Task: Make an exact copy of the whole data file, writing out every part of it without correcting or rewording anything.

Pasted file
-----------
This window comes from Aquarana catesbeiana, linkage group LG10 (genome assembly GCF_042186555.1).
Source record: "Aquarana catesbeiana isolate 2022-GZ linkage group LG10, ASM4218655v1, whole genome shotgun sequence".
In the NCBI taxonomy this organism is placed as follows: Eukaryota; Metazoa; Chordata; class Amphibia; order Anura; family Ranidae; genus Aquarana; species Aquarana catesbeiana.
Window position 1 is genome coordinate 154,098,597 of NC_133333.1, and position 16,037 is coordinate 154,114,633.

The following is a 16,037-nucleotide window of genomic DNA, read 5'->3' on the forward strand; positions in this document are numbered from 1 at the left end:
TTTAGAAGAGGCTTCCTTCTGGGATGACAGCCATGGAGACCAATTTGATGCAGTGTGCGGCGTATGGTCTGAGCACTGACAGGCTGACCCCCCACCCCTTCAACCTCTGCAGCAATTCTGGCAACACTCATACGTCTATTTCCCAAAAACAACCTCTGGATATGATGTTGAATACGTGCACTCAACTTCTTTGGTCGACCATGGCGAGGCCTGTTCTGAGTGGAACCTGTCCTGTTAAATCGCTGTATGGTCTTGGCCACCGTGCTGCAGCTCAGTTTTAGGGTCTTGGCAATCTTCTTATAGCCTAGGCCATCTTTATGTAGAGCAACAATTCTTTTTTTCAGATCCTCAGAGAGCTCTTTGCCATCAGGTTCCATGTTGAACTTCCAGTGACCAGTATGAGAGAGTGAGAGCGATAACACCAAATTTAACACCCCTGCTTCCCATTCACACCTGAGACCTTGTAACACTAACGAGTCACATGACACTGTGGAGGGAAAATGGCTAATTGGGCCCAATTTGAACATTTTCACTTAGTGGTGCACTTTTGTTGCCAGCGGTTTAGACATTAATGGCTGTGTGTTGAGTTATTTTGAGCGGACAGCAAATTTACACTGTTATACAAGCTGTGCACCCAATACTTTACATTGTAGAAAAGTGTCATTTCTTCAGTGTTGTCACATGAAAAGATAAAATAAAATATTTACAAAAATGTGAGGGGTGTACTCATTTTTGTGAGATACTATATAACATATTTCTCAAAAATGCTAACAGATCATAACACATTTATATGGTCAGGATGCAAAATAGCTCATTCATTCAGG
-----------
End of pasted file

This window comes from Aquarana catesbeiana, linkage group LG10 (genome assembly GCF_042186555.1).
Source record: "Aquarana catesbeiana isolate 2022-GZ linkage group LG10, ASM4218655v1, whole genome shotgun sequence".
In the NCBI taxonomy this organism is placed as follows: Eukaryota; Metazoa; Chordata; class Amphibia; order Anura; family Ranidae; genus Aquarana; species Aquarana catesbeiana.
Window position 1 is genome coordinate 154,098,597 of NC_133333.1, and position 16,037 is coordinate 154,114,633.

The following is a 16,037-nucleotide window of genomic DNA, read 5'->3' on the forward strand; positions in this document are numbered from 1 at the left end:
TTTAGAAGAGGCTTCCTTCTGGGATGACAGCCATGGAGACCAATTTGATGCAGTGTGCGGCGTATGGTCTGAGCACTGACAGGCTGACCCCCCACCCCTTCAACCTCTGCAGCAATTCTGGCAACACTCATACGTCTATTTCCCAAAAACAACCTCTGGATATGATGTTGAATACGTGCACTCAACTTCTTTGGTCGACCATGGCGAGGCCTGTTCTGAGTGGAACCTGTCCTGTTAAATCGCTGTATGGTCTTGGCCACCGTGCTGCAGCTCAGTTTTAGGGTCTTGGCAATCTTCTTATAGCCTAGGCCATCTTTATGTAGAGCAACAATTCTTTTTTTCAGATCCTCAGAGAGCTCTTTGCCATCAGGTTCCATGTTGAACTTCCAGTGACCAGTATGAGAGAGTGAGAGCGATAACACCAAATTTAACACCCCTGCTTCCCATTCACACCTGAGACCTTGTAACACTAACGAGTCACATGACACTGTGGAGGGAAAATGGCTAATTGGGCCCAATTTGAACATTTTCACTTAGTGGTGCACTTTTGTTGCCAGCGGTTTAGACATTAATGGCTGTGTGTTGAGTTATTTTGAGCGGACAGCAAATTTACACTGTTATACAAGCTGTGCACCCAATACTTTACATTGTAGAAAAGTGTCATTTCTTCAGTGTTGTCACATGAAAAGATAAAATAAAATATTTACAAAAATGTGAGGGGTGTACTCATTTTTGTGAGATACTATATAACATATTTCTCAAAAATGCTAACAGATCATAACACATTTATATGGTCAGGATGCAAAATAGCTCATTCATTCAGG